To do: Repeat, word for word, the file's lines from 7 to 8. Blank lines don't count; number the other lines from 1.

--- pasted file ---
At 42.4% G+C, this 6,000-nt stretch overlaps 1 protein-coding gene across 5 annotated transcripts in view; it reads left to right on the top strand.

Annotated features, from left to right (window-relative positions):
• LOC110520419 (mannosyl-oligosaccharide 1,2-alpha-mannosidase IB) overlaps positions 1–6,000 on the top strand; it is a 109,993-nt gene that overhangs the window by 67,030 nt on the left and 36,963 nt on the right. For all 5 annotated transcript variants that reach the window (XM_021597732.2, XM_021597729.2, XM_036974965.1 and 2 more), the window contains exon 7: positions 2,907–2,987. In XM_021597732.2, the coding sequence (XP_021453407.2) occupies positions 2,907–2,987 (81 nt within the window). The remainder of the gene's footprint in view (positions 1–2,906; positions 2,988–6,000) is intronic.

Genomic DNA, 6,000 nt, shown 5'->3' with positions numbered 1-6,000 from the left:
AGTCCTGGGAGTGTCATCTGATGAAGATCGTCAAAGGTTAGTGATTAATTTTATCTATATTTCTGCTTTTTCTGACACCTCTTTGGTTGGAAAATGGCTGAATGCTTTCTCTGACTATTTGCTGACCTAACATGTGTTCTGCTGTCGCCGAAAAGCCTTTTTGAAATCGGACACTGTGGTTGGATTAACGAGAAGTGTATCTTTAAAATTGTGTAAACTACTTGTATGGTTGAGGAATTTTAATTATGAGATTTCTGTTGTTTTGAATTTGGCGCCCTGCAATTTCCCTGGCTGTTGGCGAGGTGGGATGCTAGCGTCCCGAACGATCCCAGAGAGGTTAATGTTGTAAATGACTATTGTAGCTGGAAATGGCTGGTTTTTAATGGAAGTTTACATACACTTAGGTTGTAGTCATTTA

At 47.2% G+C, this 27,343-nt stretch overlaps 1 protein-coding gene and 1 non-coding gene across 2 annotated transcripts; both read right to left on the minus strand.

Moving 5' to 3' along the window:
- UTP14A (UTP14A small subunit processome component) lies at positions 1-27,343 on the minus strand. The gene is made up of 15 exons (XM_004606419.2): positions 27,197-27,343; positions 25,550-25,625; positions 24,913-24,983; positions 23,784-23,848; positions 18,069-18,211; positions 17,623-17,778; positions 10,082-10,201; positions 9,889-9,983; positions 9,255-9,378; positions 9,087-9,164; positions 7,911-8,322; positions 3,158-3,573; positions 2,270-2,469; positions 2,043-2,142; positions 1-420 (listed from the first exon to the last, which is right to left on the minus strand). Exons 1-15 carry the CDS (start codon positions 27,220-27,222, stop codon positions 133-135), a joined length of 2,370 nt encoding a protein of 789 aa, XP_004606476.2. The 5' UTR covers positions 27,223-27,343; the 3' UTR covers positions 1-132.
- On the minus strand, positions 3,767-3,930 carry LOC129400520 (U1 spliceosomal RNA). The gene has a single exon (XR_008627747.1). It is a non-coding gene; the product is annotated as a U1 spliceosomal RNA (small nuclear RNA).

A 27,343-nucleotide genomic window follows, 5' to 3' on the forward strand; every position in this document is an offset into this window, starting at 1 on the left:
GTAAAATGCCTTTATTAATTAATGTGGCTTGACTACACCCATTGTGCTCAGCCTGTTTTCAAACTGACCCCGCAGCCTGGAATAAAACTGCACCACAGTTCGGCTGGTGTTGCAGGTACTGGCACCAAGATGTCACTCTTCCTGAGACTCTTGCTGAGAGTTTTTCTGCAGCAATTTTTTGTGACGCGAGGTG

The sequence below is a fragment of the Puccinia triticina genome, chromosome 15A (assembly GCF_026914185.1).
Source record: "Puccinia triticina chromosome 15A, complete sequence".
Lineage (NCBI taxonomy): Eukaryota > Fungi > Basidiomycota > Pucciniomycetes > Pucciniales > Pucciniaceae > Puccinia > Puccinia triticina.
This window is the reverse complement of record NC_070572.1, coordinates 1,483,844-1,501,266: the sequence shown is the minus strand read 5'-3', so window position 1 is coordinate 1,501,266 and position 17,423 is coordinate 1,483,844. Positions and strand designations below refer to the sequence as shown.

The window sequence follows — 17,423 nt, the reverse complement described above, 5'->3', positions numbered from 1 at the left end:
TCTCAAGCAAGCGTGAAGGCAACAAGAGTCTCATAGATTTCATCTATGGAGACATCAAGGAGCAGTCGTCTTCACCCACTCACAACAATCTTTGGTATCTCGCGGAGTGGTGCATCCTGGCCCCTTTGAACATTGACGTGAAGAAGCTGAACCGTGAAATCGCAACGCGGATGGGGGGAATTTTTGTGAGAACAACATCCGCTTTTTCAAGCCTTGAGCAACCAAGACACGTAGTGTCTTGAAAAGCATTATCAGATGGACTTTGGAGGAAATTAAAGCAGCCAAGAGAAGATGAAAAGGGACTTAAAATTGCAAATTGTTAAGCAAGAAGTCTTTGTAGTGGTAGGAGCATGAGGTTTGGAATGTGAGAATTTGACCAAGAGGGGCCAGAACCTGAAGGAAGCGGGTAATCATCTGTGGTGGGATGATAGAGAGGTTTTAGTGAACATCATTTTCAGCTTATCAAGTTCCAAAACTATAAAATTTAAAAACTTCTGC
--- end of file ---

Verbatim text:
Moving 5' to 3' along the window:
- UTP14A (UTP14A small subunit processome component) lies at positions 1-27,343 on the minus strand. The gene is made up of 15 exons (XM_004606419.2): positions 27,197-27,343; positions 25,550-25,625; positions 24,913-24,983; positions 23,784-23,848; positions 18,069-18,211; positions 17,623-17,778; positions 10,082-10,201; positions 9,889-9,983; positions 9,255-9,378; positions 9,087-9,164; positions 7,911-8,322; positions 3,158-3,573; positions 2,270-2,469; positions 2,043-2,142; positions 1-420 (listed from the first exon to the last, which is right to left on the minus strand). Exons 1-15 carry the CDS (start codon positions 27,220-27,222, stop codon positions 133-135), a joined length of 2,370 nt encoding a protein of 789 aa, XP_004606476.2. The 5' UTR covers positions 27,223-27,343; the 3' UTR covers positions 1-132.